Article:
This page contains a list of historical inaccuracies I'm aware of in my book The Wine-Dark Death. It's full of spoilers, so I urge you not to read further if you haven't read the book yet.
I think of this book not as “the way it happened” but as “a way it could have happened.” The evidence we have for ancient Greek history is astonishingly sparse, especially for the time period during which The Wine-Dark Death is set. The Greeks were all too busy philosophizing about the good life and sending each other into exile to bother keeping decent records of anything; it took the Romans, who just wanted to conquer the world and then pave it, to do that. So, for example, the only reason we date Thales’ life when we do in the sixth century B.C. is that Diogenes Laertius, a historian in the third century A.D., says that Apollodorus, a historian in the second century B.C., says—in a work lost to us—that that’s when he lived. This would be like somebody in the year 3714 reading something I wrote about what Martin Luther said, all in an effort to find out when the Second Crusade took place, in a world without the printing press and the Internet. So here’s a list of recorded historical events that might not match the events of The Wine-Dark Death—heavy emphasis on “might.”
Thales of Miletus, the world's first philosopher, was most likely born some time around 624 B.C. and died in around 546, which would make it difficult for him to have raised Aspasia, since she was born at the earliest in 470. The odds that the two were related are extremely low, especially since, between his death and her birth, the Persians slaughtered most of the male citizens of Miletus and enslaved the women and children, and the city was repopulated with whoever else happened to be around.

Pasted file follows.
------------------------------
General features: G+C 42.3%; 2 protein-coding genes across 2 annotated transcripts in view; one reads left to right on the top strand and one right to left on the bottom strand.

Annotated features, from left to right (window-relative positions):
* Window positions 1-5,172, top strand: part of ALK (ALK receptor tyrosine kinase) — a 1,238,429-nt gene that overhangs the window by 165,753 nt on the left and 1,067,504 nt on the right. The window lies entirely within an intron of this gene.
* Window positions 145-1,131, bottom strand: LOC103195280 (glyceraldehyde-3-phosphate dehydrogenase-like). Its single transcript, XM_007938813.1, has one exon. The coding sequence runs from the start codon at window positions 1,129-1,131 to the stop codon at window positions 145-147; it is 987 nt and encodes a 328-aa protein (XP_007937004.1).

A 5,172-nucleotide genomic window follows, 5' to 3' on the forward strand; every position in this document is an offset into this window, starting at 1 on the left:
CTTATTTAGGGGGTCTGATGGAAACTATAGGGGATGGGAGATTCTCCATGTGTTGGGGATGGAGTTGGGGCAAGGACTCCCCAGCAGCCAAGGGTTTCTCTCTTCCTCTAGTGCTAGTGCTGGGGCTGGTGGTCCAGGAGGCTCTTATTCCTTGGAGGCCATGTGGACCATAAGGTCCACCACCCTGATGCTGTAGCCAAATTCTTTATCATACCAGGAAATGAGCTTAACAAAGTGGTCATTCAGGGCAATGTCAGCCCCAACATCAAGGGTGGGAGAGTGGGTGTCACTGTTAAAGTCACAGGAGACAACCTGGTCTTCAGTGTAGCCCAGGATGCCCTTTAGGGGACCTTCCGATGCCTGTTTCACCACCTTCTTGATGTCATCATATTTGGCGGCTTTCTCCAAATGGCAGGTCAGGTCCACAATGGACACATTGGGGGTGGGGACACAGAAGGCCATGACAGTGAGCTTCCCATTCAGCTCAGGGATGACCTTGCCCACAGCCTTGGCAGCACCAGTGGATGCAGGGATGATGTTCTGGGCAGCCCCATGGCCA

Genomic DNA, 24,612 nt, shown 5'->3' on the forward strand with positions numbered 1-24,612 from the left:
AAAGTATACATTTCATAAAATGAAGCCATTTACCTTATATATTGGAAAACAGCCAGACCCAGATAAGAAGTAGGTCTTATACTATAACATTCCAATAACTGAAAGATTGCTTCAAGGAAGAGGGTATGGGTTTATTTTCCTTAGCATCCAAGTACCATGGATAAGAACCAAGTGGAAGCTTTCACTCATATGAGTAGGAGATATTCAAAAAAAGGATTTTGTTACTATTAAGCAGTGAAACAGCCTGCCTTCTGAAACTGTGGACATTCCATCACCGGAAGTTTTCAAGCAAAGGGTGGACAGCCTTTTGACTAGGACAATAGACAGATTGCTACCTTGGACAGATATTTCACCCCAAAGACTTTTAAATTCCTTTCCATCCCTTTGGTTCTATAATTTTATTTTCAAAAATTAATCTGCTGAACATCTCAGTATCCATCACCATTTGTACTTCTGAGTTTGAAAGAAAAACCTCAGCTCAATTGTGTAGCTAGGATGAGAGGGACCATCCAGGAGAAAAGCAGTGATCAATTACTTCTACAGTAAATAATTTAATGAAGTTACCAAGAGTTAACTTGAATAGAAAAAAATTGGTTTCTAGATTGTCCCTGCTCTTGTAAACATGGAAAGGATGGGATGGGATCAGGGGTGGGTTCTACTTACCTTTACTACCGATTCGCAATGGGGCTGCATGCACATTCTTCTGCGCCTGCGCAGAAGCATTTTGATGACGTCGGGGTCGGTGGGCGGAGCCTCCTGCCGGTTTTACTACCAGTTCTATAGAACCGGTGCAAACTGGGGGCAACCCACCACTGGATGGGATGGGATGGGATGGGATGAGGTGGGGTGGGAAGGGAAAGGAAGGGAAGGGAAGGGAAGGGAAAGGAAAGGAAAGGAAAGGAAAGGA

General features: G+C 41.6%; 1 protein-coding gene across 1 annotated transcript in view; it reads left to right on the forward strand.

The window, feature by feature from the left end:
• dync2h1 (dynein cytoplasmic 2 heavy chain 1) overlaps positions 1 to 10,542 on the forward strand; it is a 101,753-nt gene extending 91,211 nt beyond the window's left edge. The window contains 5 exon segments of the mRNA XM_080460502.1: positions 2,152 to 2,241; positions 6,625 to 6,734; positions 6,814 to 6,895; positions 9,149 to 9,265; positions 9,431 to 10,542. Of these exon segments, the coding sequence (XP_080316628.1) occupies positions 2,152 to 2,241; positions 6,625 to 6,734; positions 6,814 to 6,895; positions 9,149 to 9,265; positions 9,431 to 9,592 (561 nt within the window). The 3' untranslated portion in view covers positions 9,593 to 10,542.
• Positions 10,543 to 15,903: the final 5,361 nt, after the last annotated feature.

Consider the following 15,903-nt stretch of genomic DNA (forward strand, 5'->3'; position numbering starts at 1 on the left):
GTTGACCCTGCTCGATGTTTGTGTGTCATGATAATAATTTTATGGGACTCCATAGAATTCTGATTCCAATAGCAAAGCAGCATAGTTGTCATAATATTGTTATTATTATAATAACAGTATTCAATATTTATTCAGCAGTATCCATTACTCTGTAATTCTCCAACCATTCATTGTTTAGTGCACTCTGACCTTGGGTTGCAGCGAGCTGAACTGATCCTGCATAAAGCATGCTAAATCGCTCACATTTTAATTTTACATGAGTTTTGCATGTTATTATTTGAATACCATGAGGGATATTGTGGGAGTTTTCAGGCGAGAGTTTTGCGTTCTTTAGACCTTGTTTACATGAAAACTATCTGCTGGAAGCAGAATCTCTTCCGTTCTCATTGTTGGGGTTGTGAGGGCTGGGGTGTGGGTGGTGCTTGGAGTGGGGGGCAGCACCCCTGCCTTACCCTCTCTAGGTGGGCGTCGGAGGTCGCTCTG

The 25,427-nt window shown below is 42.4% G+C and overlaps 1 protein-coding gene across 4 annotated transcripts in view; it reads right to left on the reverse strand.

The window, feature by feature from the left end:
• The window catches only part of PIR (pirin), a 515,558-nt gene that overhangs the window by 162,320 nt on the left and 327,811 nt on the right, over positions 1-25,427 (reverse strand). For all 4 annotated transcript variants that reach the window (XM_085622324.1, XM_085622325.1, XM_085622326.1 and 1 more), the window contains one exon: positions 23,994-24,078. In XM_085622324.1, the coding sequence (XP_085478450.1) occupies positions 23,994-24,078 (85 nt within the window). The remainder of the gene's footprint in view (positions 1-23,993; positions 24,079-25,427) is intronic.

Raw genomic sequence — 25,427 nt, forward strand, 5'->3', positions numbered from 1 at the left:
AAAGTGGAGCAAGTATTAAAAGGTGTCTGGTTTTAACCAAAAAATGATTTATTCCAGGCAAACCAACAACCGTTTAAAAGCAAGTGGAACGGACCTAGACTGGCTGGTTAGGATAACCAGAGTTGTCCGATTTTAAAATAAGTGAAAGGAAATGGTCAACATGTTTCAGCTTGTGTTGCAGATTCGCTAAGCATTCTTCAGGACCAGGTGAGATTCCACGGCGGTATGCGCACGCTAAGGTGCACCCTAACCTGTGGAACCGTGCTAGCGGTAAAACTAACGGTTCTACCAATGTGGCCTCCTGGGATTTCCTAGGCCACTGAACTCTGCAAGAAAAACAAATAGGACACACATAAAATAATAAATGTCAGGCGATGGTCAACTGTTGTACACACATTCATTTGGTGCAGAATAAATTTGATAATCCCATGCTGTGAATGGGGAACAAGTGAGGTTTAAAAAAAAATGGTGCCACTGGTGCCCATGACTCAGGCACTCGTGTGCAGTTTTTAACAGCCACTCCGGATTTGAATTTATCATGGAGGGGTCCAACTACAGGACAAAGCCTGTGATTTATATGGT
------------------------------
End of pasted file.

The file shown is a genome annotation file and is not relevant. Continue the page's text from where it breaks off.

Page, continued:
Though ancient historians credited Thales with predicting the date of first eclipse, that feat was probably first accomplished by his student Anaximander’s student Anaximenes’ student Anaxagoras, a century or so later.
The phrase “Whom the gods love dies young” was coined in a play about Trophonius and Agamedes by the playwright Menander, who wasn’t born until 342 B.C. The idea itself, however, had long been associated with the story of the two brothers.
The atomic theory Aspasia propounds to Socrates is first recorded by Leucippus and Democritus, a few decades after The Wine-Dark Death is set, but I see no reason they couldn’t have gotten it from her.
I have Aspasia explaining that bodies were laid out at funerals with their feet toward the door to make sure the soul left in the right direction, but we actually have no record of why this was done. I also invented the explanation of rigor mortis as the body’s attempt to keep the soul from leaving.
I have Kimon married to Old Thucydides’ sister. In fact, it was probably the other way around—Old Thucydides was probably married to Kimon’s sister. I changed this because making Sotiria Kimon’s sister along with Elpinice would have complicated things in unhelpfully problematic ways.
I’ve named Kimon’s son “Sparta,” but he was actually named “Lacedaemonius.” The Athenians called the Spartans “Lacedaemonians” (or occasionally “Laconians,” whence the English word “laconic”), but I figured that about four people who read this book were going to have any idea what that meant. Kimon had at least two other sons, and possibly as many as five.
If Little Thucydides was Old Thucydides’ grandson (which scholars suspect is the case), it was probably by Old Thucydides’ daughter, not by his son—which means that Little Thucydides would have grown up not in his maternal grandfather's house but in his father's house.
The lie detector with which Aspasia interrogates her slaves actually comes from ancient China, where they used dry rice instead of wheat.